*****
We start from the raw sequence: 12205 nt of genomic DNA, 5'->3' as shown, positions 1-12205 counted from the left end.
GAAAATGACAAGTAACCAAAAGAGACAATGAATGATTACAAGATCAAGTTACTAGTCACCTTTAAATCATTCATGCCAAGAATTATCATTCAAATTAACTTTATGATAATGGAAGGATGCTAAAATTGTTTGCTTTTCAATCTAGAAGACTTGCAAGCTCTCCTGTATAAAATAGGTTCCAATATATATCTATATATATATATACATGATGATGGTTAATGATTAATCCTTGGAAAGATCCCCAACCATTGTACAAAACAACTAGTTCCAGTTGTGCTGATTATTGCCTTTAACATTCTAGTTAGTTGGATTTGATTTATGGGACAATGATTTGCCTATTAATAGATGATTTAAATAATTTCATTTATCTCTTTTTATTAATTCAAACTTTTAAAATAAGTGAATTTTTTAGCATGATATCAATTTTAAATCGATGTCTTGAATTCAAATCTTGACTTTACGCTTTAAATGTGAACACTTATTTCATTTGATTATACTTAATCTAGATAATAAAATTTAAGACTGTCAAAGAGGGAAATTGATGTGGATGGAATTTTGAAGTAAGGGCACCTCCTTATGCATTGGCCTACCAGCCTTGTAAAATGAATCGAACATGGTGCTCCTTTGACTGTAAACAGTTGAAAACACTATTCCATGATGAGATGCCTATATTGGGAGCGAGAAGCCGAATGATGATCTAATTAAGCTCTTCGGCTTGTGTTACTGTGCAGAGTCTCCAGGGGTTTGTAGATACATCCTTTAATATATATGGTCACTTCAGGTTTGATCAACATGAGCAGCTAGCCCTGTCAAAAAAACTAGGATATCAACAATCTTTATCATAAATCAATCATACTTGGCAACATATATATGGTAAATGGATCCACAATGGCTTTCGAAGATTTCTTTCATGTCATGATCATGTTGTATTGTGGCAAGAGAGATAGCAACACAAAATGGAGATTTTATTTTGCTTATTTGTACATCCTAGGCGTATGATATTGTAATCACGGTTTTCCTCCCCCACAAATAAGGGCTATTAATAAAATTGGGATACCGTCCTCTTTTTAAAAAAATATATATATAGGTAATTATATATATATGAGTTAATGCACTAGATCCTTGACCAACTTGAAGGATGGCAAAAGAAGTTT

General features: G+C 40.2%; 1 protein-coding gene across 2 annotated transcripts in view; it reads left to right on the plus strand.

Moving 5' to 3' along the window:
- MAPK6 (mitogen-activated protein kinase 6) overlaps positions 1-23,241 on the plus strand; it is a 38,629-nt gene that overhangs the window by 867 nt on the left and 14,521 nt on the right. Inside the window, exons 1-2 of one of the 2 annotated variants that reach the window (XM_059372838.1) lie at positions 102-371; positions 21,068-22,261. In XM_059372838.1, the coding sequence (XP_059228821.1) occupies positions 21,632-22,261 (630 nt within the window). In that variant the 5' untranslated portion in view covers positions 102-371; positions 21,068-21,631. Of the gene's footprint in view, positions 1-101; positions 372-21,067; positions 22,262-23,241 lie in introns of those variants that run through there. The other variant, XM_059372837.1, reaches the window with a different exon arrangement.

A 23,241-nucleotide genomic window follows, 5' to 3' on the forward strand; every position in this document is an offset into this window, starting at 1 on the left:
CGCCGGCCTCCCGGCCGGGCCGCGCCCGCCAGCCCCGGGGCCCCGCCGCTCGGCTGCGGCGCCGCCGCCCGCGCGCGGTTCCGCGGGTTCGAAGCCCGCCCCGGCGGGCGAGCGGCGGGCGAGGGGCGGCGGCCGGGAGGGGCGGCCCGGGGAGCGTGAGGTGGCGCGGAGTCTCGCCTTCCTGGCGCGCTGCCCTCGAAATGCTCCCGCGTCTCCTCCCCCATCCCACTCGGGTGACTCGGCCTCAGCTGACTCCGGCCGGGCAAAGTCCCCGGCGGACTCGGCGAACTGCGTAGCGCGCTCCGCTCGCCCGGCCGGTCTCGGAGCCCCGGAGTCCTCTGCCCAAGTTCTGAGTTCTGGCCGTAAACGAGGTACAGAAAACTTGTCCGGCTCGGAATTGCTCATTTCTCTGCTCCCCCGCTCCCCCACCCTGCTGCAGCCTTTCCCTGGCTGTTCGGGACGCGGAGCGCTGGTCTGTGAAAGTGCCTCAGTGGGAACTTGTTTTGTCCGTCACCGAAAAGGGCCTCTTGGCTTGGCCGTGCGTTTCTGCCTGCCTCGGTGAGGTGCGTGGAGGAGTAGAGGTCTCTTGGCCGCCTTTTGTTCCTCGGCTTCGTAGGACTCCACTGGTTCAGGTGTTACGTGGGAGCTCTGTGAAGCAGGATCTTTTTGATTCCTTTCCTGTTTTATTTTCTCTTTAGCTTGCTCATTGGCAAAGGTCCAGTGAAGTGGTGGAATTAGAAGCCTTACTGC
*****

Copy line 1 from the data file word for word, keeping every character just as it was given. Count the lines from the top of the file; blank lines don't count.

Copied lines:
We start from the raw sequence: 12205 nt of genomic DNA, 5'->3' as shown, positions 1-12205 counted from the left end.